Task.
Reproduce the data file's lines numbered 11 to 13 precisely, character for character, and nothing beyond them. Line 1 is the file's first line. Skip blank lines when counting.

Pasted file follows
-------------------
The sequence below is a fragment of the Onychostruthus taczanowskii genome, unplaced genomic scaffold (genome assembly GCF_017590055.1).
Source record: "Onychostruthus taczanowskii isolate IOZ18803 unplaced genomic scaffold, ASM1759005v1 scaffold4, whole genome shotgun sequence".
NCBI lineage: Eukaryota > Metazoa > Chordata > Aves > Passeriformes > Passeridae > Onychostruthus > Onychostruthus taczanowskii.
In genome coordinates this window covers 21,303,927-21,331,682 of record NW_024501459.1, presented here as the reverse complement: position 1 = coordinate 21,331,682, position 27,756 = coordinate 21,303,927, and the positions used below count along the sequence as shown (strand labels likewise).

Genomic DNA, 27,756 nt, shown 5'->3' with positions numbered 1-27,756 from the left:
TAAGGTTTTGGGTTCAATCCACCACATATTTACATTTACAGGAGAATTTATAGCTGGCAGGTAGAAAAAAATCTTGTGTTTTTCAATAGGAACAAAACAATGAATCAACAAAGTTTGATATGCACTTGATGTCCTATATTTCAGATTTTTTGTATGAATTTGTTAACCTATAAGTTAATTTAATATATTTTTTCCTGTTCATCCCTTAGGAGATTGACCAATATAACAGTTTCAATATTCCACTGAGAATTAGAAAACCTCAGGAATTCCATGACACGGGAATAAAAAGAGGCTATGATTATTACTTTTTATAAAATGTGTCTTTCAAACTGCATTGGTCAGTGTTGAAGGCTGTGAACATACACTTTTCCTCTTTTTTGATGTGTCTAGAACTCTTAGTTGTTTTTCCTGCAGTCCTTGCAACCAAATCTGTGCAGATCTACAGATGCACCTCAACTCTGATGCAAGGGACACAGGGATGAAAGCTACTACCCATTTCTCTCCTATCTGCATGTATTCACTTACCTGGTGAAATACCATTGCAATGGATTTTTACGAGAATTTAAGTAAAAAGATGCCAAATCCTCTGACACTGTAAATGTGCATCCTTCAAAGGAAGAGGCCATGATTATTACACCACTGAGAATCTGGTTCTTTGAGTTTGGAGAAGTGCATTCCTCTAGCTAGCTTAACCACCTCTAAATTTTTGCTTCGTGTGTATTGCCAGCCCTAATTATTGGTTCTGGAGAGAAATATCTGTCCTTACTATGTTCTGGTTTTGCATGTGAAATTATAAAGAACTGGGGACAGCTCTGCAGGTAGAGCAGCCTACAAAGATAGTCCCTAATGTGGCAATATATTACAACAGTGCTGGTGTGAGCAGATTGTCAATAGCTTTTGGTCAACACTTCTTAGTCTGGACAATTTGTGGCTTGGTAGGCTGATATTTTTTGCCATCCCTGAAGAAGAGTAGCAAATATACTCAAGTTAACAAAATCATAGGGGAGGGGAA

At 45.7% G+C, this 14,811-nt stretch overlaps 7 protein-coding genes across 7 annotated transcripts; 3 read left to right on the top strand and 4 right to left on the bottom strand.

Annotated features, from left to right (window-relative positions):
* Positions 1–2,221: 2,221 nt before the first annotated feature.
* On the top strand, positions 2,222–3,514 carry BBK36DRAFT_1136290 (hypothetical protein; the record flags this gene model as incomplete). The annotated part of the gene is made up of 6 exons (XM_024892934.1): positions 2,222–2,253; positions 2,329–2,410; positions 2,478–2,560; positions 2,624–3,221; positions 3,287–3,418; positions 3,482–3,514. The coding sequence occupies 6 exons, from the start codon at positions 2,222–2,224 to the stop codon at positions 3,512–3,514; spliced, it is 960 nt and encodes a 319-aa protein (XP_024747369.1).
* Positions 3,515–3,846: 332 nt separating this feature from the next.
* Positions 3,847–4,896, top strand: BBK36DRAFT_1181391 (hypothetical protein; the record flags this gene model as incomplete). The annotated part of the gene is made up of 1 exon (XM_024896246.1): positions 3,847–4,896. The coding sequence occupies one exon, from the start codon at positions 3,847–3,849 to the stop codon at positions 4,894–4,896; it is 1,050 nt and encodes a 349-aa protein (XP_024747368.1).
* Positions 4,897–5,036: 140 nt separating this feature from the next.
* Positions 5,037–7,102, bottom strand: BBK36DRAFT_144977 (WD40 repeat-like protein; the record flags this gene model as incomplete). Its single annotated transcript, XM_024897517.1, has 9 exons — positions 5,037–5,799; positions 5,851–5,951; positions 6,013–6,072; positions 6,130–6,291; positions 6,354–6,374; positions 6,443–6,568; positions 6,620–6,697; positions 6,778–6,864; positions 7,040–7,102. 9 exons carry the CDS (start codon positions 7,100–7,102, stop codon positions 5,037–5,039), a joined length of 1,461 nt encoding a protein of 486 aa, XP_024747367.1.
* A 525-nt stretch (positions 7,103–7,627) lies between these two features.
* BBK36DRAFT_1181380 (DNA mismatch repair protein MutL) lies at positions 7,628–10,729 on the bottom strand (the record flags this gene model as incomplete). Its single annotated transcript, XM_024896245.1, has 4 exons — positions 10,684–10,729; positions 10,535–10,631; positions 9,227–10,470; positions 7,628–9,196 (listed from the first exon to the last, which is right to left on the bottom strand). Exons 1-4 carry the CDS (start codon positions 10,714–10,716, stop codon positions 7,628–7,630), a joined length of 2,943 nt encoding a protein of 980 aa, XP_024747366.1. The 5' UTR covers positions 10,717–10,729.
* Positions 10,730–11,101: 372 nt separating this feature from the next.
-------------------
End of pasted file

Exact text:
* Positions 3,515–3,846: 332 nt separating this feature from the next.
* Positions 3,847–4,896, top strand: BBK36DRAFT_1181391 (hypothetical protein; the record flags this gene model as incomplete). The annotated part of the gene is made up of 1 exon (XM_024896246.1): positions 3,847–4,896. The coding sequence occupies one exon, from the start codon at positions 3,847–3,849 to the stop codon at positions 4,894–4,896; it is 1,050 nt and encodes a 349-aa protein (XP_024747368.1).
* Positions 4,897–5,036: 140 nt separating this feature from the next.